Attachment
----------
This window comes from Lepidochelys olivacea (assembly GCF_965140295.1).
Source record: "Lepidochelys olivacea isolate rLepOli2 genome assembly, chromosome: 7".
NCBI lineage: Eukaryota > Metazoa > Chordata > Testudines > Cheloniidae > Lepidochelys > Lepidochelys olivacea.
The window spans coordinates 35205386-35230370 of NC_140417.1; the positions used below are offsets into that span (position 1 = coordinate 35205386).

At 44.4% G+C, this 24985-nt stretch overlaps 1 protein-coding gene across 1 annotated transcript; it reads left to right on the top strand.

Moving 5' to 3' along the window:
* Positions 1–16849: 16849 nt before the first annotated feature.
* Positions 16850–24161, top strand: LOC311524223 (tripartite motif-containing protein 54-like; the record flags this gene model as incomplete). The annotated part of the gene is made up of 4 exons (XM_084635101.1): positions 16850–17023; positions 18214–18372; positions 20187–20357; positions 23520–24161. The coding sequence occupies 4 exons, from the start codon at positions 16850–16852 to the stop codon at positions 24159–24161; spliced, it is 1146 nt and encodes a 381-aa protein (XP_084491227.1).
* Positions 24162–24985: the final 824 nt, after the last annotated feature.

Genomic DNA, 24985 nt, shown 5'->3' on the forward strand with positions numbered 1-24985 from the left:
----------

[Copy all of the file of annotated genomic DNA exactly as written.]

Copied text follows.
This window comes from Lepidochelys olivacea (assembly GCF_965140295.1).
Source record: "Lepidochelys olivacea isolate rLepOli2 genome assembly, chromosome: 7".
NCBI lineage: Eukaryota > Metazoa > Chordata > Testudines > Cheloniidae > Lepidochelys > Lepidochelys olivacea.
The window spans coordinates 35205386-35230370 of NC_140417.1; the positions used below are offsets into that span (position 1 = coordinate 35205386).

At 44.4% G+C, this 24985-nt stretch overlaps 1 protein-coding gene across 1 annotated transcript; it reads left to right on the top strand.

Moving 5' to 3' along the window:
* Positions 1–16849: 16849 nt before the first annotated feature.
* Positions 16850–24161, top strand: LOC311524223 (tripartite motif-containing protein 54-like; the record flags this gene model as incomplete). The annotated part of the gene is made up of 4 exons (XM_084635101.1): positions 16850–17023; positions 18214–18372; positions 20187–20357; positions 23520–24161. The coding sequence occupies 4 exons, from the start codon at positions 16850–16852 to the stop codon at positions 24159–24161; spliced, it is 1146 nt and encodes a 381-aa protein (XP_084491227.1).
* Positions 24162–24985: the final 824 nt, after the last annotated feature.

Genomic DNA, 24985 nt, shown 5'->3' on the forward strand with positions numbered 1-24985 from the left: